As time went on, Evie took on more and more roles with the farm. For years she taught in local schools and worked alongside Lee and Wayne in the marketing realm of the farm, eventually leaving teaching behind and going full time into the farm business. Her energy in marketing and as coordinator of the CSA brought enlightenment to the community and customers of Tierra Vegetables. The CSA program started as a group of Evie's friends, eventually evolving into the hundreds of farm shares spread all over the county today.

The land and employee chronology starts to get confusing here in the mid 90s. There was a field off of Wood Road in Fulton. This field was used and soils improved with Tierra farming techniques for a couple of years until it was snatched for vineyards...yet another small farm squeezed out by local monoculture. The Wood Road site is currently used for hydroponic tomato production that you may find in the off season markets in Santa Rosa.

Airport Boulevard and working with the county

Finally, around 2000, the Sonoma County Agricultural Preservation and Open Space district purchased the 17 acre field at Airport Boulevard, ensuring it's "green" uses for years to come. There was an open bidding for use of the property and Tierra Vegetables jumped on the opportunity. They were subsequently selected to lease the land from the county, but endured two years of processing prior to being able to enter and begin farming their new acquisition.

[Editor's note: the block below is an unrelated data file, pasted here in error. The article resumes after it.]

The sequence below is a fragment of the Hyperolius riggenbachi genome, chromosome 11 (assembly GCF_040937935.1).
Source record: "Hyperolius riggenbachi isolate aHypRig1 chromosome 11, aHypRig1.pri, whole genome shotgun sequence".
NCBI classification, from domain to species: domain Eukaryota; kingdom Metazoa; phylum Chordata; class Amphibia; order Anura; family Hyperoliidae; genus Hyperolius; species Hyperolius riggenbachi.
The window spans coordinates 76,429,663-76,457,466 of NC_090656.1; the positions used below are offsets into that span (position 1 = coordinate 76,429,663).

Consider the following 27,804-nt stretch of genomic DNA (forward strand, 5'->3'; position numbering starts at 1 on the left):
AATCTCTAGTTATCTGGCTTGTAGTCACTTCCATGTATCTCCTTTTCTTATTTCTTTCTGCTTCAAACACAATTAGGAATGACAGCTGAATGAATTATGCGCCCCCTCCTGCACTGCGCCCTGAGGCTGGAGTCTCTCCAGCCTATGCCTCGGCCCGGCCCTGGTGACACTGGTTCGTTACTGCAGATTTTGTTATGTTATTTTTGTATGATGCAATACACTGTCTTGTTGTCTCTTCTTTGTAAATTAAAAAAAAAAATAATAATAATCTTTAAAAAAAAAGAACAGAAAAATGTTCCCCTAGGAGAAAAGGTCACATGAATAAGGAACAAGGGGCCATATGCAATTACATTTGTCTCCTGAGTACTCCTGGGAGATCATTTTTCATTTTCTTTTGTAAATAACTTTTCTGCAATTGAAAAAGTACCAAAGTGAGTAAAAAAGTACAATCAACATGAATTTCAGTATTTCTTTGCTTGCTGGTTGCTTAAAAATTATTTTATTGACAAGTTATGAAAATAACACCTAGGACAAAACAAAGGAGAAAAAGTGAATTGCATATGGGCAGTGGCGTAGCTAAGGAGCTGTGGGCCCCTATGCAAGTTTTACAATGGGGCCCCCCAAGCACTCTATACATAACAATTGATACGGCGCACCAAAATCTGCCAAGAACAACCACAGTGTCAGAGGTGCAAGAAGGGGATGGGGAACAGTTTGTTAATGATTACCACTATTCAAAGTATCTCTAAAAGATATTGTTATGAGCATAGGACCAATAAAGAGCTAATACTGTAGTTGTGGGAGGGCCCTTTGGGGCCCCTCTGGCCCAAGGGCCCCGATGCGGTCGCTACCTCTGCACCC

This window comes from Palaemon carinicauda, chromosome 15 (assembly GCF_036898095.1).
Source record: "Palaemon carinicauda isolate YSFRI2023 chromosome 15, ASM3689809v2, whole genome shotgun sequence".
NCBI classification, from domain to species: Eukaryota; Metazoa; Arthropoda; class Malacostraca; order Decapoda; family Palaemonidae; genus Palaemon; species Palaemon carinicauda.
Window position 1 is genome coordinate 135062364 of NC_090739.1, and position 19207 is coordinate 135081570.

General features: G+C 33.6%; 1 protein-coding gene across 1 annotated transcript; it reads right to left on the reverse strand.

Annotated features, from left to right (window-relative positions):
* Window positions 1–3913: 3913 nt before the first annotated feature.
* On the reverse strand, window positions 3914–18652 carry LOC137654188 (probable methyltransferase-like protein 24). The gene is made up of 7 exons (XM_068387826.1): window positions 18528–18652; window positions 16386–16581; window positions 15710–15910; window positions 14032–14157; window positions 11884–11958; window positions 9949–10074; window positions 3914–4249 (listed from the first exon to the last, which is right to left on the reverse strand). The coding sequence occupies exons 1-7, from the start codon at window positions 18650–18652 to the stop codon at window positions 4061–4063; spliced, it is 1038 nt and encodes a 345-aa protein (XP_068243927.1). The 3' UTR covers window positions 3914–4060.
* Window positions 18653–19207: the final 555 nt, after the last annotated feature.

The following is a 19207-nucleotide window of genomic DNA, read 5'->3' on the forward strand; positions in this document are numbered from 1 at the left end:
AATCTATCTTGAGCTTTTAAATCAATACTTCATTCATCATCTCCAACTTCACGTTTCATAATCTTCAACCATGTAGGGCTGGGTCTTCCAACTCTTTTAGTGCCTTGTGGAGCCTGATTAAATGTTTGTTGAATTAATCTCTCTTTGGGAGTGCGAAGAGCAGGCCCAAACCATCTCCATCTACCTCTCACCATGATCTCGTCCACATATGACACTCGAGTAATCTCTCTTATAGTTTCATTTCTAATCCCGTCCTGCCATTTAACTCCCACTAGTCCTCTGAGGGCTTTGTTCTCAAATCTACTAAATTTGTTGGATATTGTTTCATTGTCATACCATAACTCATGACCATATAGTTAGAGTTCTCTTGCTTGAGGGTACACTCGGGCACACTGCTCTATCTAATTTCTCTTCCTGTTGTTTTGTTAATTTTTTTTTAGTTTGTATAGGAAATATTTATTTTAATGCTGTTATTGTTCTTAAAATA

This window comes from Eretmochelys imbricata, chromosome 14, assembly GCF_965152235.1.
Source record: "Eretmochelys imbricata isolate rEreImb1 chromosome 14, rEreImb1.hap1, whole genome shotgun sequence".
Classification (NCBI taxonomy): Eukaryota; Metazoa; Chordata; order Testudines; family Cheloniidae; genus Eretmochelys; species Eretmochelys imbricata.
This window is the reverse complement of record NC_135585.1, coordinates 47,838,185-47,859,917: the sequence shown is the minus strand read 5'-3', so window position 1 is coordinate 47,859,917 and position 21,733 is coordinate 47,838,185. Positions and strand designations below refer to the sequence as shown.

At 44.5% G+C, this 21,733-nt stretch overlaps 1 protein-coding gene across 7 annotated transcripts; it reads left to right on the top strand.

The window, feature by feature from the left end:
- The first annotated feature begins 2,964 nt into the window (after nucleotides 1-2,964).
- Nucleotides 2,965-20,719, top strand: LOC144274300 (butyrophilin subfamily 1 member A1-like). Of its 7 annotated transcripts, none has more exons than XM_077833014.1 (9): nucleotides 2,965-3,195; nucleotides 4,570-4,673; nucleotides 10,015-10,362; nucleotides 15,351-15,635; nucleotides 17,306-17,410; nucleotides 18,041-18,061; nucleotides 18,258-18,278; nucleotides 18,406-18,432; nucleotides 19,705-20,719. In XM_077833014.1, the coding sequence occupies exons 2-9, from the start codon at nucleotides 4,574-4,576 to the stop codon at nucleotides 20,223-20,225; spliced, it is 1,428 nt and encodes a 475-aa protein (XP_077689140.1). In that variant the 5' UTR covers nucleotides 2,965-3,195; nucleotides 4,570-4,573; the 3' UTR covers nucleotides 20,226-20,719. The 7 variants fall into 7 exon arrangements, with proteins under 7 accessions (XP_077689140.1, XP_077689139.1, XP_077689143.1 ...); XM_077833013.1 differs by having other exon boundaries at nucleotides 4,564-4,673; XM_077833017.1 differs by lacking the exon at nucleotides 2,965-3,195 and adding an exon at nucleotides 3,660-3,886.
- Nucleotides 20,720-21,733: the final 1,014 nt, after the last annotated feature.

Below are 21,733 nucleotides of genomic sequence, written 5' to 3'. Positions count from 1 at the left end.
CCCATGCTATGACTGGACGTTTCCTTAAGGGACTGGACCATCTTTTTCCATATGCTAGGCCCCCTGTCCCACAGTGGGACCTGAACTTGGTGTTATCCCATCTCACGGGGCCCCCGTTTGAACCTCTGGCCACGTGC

In 2002 they experienced their first spring on the Airport Boulevard site. They had temporary permission to begin farming at this point, in part due to a lack of water. The well had not yet been added to the site, but with late rain that season a few dry farmed crops were brought to harvest. About 1/4 of the 17 acre parcel was planted in winter squash and other like items that produced with no irrigation except for the two times that Wayne hauled in and hand watered to get the seeds germinating.